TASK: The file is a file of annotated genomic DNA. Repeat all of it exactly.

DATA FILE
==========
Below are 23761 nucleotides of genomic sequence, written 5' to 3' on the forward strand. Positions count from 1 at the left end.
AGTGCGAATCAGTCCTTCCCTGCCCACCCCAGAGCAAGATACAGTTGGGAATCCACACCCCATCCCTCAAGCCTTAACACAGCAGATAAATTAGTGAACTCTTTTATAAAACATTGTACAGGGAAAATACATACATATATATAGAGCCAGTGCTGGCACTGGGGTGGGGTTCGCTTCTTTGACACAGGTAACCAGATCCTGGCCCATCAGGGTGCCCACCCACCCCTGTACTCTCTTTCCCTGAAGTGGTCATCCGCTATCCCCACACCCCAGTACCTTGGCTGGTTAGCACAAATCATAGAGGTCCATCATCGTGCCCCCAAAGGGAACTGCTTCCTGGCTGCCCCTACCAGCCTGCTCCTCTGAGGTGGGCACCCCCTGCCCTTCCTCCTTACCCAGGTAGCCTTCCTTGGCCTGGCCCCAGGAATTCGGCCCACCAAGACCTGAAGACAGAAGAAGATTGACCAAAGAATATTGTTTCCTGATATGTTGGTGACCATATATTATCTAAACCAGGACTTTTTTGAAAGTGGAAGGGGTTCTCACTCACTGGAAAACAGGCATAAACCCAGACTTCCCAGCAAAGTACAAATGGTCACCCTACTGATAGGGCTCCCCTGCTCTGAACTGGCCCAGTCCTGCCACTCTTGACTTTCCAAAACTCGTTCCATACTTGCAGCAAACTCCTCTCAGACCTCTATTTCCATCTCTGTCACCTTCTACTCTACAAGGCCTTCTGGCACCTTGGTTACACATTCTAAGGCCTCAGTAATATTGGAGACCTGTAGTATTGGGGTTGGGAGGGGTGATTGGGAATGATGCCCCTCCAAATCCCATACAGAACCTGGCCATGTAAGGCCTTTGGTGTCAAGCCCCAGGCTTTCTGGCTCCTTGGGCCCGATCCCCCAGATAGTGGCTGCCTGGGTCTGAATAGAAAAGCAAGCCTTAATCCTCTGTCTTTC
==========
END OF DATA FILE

Below are 23761 nucleotides of genomic sequence, written 5' to 3' on the forward strand. Positions count from 1 at the left end.
AGTGCGAATCAGTCCTTCCCTGCCCACCCCAGAGCAAGATACAGTTGGGAATCCACACCCCATCCCTCAAGCCTTAACACAGCAGATAAATTAGTGAACTCTTTTATAAAACATTGTACAGGGAAAATACATACATATATATAGAGCCAGTGCTGGCACTGGGGTGGGGTTCGCTTCTTTGACACAGGTAACCAGATCCTGGCCCATCAGGGTGCCCACCCACCCCTGTACTCTCTTTCCCTGAAGTGGTCATCCGCTATCCCCACACCCCAGTACCTTGGCTGGTTAGCACAAATCATAGAGGTCCATCATCGTGCCCCCAAAGGGAACTGCTTCCTGGCTGCCCCTACCAGCCTGCTCCTCTGAGGTGGGCACCCCCTGCCCTTCCTCCTTACCCAGGTAGCCTTCCTTGGCCTGGCCCCAGGAATTCGGCCCACCAAGACCTGAAGACAGAAGAAGATTGACCAAAGAATATTGTTTCCTGATATGTTGGTGACCATATATTATCTAAACCAGGACTTTTTTGAAAGTGGAAGGGGTTCTCACTCACTGGAAAACAGGCATAAACCCAGACTTCCCAGCAAAGTACAAATGGTCACCCTACTGATAGGGCTCCCCTGCTCTGAACTGGCCCAGTCCTGCCACTCTTGACTTTCCAAAACTCGTTCCATACTTGCAGCAAACTCCTCTCAGACCTCTATTTCCATCTCTGTCACCTTCTACTCTACAAGGCCTTCTGGCACCTTGGTTACACATTCTAAGGCCTCAGTAATATTGGAGACCTGTAGTATTGGGGTTGGGAGGGGTGATTGGGAATGATGCCCCTCCAAATCCCATACAGAACCTGGCCATGTAAGGCCTTTGGTGTCAAGCCCCAGGCTTTCTGGCTCCTTGGGCCCGATCCCCCAGATAGTGGCTGCCTGGGTCTGAATAGAAAAGCAAGCCTTAATCCTCTGTCTTTC